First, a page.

Livingston police defend recent events
The Livingston City Police dog mauled a downtown kitchen manager early Thursday morning when he stopped by his workplace after-hours and left the front entrance unlocked while inside.
Police say the incident was the result of a standard downtown security check.
Mark Demaline, who cooks at the Park Place Tavern five nights a week, said Friday he was on a routine late-night visit to his workplace just after 2 a.m. Thursday when Bobi, the Livingston’s Police K9, attacked him and brought him to the floor.
After finishing his shift at the Tavern, he typically goes next door to the Livingston Bar and Grille to have a drink, and then returns to the Tavern to pick up his laptop computer before going home, Demaline said.
Usually he’s in and out, and doesn’t lock the front door behind him when he picks up the laptop, he said.
On this occasion, he decided to go back to the kitchen to prepare himself a salad to take home for a late meal, he said, so he was in the restaurant a little bit longer than usual.
Just as he was preparing to leave, about 2:30 a.m., with salad and drink in hand, and reaching for his laptop, a black dog approached him from the front of the building, he said.
“Hey puppy,” he remembers saying, because he loves dogs and is usually happy to see them. At first he thought the dog might belong to a homeless person who wandered in.
Just then the dog, Bobi, lunged for his left thigh, so he dropped everything and grabbed the dog’s collar to hold him back. Then Bobi started going for his wrists, he recounted.
Before he knew it Bobi had sunk his teeth in his right thigh and taken him to the ground, he said.
At some point during the attack, Demaline said he started screaming and that’s when he saw two Livingston Police Officers enter and heard them yelling.
“It’s hard to put your hands in the air when a dog is chewing on your leg,” Demaline said.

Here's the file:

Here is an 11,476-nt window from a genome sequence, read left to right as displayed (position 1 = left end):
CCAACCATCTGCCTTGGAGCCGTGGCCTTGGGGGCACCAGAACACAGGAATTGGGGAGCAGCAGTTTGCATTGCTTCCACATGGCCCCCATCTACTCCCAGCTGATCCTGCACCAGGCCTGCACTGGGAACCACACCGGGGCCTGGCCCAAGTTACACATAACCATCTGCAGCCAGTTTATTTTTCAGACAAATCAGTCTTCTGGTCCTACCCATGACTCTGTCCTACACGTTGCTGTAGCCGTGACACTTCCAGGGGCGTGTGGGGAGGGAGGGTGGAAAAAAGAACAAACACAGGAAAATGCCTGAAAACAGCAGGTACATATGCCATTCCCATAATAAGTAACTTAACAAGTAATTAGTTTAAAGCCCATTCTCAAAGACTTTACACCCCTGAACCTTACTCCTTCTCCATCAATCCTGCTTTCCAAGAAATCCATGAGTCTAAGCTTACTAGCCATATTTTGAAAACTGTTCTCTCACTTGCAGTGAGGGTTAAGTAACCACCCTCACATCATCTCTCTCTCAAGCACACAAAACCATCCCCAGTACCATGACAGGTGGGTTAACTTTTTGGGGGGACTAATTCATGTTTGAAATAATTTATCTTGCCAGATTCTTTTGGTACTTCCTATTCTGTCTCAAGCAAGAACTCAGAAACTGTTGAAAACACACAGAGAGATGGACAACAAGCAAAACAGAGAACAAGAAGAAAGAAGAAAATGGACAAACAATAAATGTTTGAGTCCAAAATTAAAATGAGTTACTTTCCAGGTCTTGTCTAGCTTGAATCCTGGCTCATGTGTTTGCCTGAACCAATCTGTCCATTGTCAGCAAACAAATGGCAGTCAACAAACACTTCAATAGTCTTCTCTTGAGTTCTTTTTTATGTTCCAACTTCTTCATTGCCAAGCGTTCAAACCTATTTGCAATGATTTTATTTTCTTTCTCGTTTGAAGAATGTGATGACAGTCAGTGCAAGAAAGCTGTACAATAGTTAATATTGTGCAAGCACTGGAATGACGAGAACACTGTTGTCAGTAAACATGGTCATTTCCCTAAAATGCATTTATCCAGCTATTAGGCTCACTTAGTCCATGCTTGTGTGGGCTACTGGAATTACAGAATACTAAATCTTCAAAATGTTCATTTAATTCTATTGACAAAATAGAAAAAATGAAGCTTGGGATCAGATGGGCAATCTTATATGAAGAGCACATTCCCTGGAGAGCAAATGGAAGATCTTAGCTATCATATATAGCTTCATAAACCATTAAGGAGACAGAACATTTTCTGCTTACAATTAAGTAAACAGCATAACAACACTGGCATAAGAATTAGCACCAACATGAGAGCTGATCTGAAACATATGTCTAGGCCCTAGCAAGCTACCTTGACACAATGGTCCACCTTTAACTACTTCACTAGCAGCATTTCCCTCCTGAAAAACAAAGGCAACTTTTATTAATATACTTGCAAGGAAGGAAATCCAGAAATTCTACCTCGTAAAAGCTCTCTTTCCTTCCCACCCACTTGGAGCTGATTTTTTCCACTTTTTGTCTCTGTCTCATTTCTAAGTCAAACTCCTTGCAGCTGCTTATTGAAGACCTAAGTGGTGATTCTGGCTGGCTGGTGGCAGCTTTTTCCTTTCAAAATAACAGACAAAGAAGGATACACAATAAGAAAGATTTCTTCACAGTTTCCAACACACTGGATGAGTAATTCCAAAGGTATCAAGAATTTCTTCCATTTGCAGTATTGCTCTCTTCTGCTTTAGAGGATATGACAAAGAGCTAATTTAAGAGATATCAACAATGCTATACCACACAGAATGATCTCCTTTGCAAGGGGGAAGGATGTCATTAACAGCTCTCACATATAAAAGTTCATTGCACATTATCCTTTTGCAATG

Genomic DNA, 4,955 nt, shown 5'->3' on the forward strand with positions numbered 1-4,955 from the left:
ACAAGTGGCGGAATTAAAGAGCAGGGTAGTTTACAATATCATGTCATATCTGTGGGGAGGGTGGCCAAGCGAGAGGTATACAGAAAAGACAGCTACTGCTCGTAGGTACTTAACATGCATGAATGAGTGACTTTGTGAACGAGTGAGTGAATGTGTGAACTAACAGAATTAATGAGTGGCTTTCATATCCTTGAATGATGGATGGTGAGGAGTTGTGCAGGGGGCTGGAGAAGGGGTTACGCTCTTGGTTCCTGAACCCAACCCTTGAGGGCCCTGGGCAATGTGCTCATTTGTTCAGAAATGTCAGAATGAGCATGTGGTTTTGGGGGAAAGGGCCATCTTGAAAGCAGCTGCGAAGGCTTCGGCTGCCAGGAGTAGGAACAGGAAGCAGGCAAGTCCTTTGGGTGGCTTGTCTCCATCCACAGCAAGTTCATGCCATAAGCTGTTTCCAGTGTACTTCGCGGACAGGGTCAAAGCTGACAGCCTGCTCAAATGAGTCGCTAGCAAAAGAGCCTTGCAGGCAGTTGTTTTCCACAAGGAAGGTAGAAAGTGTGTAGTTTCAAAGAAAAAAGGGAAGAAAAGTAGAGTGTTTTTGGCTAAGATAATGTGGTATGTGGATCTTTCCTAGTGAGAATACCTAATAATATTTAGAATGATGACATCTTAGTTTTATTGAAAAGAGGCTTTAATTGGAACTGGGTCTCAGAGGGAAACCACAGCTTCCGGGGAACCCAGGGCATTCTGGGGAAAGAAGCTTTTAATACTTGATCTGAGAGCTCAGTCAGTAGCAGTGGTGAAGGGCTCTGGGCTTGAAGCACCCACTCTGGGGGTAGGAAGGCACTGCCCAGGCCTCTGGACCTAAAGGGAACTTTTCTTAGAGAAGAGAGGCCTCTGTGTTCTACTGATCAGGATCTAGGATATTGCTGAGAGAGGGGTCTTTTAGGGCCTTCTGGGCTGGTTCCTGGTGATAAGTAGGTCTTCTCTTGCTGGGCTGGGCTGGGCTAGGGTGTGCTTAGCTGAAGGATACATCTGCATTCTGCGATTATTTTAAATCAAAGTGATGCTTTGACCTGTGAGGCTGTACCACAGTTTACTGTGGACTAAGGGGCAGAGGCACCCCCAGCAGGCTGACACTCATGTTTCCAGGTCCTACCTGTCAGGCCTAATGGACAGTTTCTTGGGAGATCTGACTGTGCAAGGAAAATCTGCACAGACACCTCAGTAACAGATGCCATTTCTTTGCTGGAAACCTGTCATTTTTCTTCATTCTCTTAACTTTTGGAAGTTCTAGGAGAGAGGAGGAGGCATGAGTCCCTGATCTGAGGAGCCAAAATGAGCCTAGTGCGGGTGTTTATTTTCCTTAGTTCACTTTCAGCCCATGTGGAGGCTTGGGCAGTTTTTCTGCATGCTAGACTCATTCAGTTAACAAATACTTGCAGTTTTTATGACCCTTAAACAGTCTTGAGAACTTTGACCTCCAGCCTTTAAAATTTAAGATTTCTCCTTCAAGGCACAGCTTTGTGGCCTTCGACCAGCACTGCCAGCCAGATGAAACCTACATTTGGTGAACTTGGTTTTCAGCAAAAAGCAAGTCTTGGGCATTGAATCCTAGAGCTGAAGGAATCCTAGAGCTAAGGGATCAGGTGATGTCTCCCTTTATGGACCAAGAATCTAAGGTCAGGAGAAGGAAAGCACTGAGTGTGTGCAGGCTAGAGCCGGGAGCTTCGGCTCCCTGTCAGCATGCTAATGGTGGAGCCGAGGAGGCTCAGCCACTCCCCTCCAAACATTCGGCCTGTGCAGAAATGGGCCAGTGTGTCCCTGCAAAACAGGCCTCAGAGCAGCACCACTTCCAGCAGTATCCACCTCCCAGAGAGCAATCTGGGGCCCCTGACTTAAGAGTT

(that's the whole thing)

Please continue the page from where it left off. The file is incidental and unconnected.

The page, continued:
One officer pulled the dog off him while the other officer tried to bring him to a standing position, Demaline said.
But it wasn’t easy to get up — he felt incapacitated and in shock, he said.
Demaline remembers an officer had to drag him to the top of the stairs to get his legs underneath him before cuffing him and taking him outside for an interrogation.
An ambulance arrived shortly after, and officers uncuffed him after authorities were able to contact Park Place Tavern owner Glenn Godward and confirm that he was allowed to be in the business at that time, Demaline said.
After further interrogation, he said he was brought to the hospital where he received three stitches — not because the wound was small, but rather because it was so deep that it had to be left open to drain.
While the nurse was applying a disinfectant to the open gash, liquid was flowing in one side of his leg and out the other, he said.
Bobi’s teeth had passed all the way through his skin when he grabbed, ripped and then grabbed again, Demaline said.
“It’s just way out of line — the excessive force of this dog,” he said.
Demaline said he also has neck injuries and a laceration on his back from when he fell.
Officers reported that they entered the building because they discovered the door was unlocked, and they announced their presence at the door without receiving a response from inside before they released Bobi into the building, said Livingston Chief of Police Darren Raney Friday morning.
“It’s acceptable for the dog to confront anybody in the business at that hour,” Raney said.
“When the dog finds somebody in the building, he’s going to secure him, and that’s what happened,” he added. “He did what he was supposed to do.”
Demaline said he didn’t hear the officers enter the building because he was in the kitchen at the time, which is a half a block away from the North Main Street entrance.
Godward, who tends bar at the Tavern in addition to owning the restaurant, said Thursday he was disturbed by what happened that morning and would have preferred if the officers had called him when they discovered the unlocked door.
The way that building is set up, there are several places where someone could be and not hear yelling at the entrance, Godward said.
“What if I was down there doing bookwork?” he said.
Since being attacked, Demaline can hobble, but he doesn’t have enough mobility to work in the kitchen, so he has had to take at least a week off.
In addition to losing pay, he now has hospital and pharmaceutical bills, and his injury makes it much more difficult to help his family take care of his 100-year-old grandmother, he said.
Since the incident, nobody from the police department has apologized to him, Demaline said.
But, riding in a patrol car to the hospital, one of the officers told him he at least could thank her for saving him the ambulance fare, he said.
Rose Brown may be reached at firstname.lastname@example.org.